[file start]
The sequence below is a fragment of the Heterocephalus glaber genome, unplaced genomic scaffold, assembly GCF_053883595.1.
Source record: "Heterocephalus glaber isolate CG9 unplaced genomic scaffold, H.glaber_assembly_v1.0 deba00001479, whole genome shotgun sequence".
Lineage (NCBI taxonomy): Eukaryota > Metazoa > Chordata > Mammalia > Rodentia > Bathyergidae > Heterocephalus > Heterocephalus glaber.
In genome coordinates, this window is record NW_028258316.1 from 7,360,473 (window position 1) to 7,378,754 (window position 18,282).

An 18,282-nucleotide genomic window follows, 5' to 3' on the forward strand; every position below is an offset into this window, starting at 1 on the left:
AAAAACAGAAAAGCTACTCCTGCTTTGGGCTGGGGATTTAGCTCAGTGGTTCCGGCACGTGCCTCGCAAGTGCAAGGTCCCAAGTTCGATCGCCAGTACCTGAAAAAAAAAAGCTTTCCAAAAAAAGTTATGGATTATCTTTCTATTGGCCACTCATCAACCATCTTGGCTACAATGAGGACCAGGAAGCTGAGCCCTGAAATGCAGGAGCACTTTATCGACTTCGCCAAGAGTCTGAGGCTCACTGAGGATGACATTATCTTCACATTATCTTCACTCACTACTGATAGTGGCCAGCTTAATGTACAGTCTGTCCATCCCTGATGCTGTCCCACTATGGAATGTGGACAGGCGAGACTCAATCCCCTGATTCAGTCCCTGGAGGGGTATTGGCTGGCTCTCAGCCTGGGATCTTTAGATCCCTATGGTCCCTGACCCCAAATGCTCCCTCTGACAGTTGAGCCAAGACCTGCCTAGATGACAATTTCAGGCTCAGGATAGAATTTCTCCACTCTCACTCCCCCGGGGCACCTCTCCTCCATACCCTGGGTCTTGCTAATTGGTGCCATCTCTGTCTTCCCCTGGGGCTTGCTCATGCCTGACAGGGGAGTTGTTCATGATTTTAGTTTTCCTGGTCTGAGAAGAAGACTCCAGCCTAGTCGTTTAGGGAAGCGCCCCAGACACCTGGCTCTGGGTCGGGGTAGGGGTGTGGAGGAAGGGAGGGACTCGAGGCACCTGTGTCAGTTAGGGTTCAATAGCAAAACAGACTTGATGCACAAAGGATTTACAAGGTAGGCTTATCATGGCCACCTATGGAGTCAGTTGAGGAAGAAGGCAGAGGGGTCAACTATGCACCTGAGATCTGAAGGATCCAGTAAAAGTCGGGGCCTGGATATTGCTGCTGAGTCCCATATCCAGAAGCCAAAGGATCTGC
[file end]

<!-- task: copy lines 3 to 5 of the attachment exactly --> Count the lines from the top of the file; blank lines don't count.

Lineage (NCBI taxonomy): Eukaryota > Metazoa > Chordata > Mammalia > Rodentia > Bathyergidae > Heterocephalus > Heterocephalus glaber.
In genome coordinates, this window is record NW_028258316.1 from 7,360,473 (window position 1) to 7,378,754 (window position 18,282).

An 18,282-nucleotide genomic window follows, 5' to 3' on the forward strand; every position below is an offset into this window, starting at 1 on the left: